The 12th International Conference on Hydrodynamics
18 – 23 september 2016, Egmond aan Zee, The Netherlands
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NUMERICAL STUDY OF THE INTERACTION BETWEEN TWO IMMERSED CYLINDERS


Go-down ichd2016 Tracking Number 55

Presentation:
Session: Fluid structural inter-actions I
Room: Room 4
Session start: 10:30 Mon 19 Sep 2016

Zhonglu Lin   zl352@cam.ac.uk
Affifliation: the University of Cambridge

Dongfang Liang   dl359@cam.ac.uk
Affifliation: the University of Cambridge

Ming Zhao   M.Zhao@westernsydney.edu.au
Affifliation: Western Sydney University


Topics: - Fluid-structural interactions and hydroelasticity, - Computational fluid dynamics

Abstract:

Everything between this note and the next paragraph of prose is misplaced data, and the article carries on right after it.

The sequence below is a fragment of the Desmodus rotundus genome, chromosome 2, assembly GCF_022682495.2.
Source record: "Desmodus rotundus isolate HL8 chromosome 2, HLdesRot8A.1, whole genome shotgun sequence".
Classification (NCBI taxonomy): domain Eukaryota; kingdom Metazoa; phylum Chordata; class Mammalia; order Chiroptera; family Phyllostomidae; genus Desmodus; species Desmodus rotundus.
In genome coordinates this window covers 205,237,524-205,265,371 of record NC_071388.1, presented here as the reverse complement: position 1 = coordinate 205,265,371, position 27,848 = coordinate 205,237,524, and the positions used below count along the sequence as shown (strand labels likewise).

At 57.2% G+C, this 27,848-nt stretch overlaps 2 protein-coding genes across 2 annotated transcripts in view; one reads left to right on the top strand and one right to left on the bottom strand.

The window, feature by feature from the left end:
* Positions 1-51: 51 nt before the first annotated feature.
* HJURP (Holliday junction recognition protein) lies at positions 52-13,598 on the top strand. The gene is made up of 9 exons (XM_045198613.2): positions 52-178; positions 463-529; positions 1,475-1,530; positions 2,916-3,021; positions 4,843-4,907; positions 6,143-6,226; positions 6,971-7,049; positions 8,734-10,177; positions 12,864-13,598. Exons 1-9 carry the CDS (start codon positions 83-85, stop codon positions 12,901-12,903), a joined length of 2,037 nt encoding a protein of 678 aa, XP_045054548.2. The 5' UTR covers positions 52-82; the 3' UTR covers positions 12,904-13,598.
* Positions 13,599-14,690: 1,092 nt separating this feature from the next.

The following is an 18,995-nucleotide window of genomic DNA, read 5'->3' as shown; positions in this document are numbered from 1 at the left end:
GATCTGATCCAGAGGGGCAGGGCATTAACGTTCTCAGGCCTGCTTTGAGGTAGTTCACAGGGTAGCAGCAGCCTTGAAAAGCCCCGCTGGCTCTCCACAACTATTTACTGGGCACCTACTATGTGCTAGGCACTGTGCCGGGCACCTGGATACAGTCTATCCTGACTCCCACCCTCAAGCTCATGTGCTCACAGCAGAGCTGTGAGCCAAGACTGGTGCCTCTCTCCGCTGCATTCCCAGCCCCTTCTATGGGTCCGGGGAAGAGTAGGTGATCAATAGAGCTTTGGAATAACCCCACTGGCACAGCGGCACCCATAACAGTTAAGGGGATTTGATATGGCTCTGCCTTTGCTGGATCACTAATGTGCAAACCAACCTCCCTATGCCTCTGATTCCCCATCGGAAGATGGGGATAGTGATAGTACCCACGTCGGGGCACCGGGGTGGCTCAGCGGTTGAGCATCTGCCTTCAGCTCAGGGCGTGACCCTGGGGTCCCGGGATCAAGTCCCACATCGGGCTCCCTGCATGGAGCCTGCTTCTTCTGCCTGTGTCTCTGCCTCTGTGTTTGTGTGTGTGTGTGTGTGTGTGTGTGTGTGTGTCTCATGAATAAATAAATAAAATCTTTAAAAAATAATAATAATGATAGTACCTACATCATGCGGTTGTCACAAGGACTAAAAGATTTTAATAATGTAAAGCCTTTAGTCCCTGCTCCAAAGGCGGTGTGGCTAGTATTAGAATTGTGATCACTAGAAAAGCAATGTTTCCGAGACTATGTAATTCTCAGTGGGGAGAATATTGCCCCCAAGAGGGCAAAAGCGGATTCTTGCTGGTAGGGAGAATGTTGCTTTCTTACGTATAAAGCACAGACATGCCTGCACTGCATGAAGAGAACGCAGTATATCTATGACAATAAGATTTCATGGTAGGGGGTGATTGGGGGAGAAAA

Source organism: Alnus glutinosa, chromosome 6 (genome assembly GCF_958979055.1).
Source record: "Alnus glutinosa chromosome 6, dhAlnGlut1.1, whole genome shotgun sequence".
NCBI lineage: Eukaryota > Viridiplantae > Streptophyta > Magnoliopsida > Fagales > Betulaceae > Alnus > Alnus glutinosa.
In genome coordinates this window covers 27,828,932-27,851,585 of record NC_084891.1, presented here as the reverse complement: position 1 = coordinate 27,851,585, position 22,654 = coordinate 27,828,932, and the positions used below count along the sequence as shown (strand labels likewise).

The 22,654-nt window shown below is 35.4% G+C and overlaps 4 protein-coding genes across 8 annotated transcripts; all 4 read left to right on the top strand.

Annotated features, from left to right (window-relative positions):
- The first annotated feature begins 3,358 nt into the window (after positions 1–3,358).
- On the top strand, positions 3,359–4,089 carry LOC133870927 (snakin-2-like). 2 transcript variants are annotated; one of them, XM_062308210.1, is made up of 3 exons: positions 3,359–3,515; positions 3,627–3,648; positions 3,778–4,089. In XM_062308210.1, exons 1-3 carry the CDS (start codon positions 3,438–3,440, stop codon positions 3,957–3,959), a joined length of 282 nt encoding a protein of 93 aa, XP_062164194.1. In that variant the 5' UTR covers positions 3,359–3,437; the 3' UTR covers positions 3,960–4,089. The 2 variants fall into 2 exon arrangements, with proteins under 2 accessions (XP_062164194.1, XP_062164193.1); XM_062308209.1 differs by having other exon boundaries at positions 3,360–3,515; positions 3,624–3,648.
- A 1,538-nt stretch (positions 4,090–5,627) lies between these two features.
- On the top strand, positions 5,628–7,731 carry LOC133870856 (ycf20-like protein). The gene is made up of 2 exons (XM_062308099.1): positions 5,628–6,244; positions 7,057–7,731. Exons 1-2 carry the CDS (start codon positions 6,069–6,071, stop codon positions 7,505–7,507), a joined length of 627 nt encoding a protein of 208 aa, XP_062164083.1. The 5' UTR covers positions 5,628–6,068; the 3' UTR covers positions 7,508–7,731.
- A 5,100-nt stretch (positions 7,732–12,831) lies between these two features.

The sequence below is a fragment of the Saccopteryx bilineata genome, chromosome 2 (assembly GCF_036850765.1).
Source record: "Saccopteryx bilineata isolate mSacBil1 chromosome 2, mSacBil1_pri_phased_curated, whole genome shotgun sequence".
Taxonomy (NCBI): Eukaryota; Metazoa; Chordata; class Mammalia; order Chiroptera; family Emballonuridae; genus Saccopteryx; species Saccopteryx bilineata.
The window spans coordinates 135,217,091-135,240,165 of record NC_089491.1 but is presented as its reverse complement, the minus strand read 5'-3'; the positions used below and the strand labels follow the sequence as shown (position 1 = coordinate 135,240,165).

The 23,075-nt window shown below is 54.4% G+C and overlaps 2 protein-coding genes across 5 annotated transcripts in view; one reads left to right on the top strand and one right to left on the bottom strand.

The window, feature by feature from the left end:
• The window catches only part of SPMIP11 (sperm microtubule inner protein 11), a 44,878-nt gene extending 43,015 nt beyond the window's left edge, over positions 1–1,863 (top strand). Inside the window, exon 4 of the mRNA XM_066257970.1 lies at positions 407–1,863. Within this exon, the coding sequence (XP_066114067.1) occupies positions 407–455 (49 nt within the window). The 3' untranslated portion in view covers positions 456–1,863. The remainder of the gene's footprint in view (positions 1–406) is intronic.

The interaction between two adjacent cylinders immersed in fluid is studied numerically by solving the two-dimensional Navier-Stokes (NS) equations using a finite element method (FEM). The two rigid cylinders are immersed in otherwise stationary fluid. One cylinder (C1) undergoes forced vibration that disturbs the fluid, whereas another cylinder (C2), which has one-degree-of-freedom (1DOF), vibrates correspondingly under the action of the imbalanced hydrodynamic force. All the simulations carried out in this study have a constant Reynolds number of 100 and a constant mass ratio of 2.5. Simulations are conducted with 9 initial gap ratios, G, ranging from 0.05 to 3 times of the cylinder diameter, with various forced vibration amplitude A1 and frequency f1 of C1. We find that C2’s amplitude (A2) reaches maximum when C1’s vibration frequency (f1) is approximately 80% of C2’s structural natural frequency (fn). The increase of C1’s amplitude (A1) leads to the rise of C2’s amplitude (A2) but the decrease of its relative amplitude (A2/A1). The increase in A1 also slightly reduces the value of f1 at the maximum A2. In addition, the vibration centre of C1 is observed to shift away from original location in cases with the large gap ratio. The shift becomes increasingly obvious with an increase of A1 and f1. Finally, C2 is found to respond to the vibration of C1 with bigger amplitude in some situations with small gap ratios, which can be interpreted as the occurrence of resonance.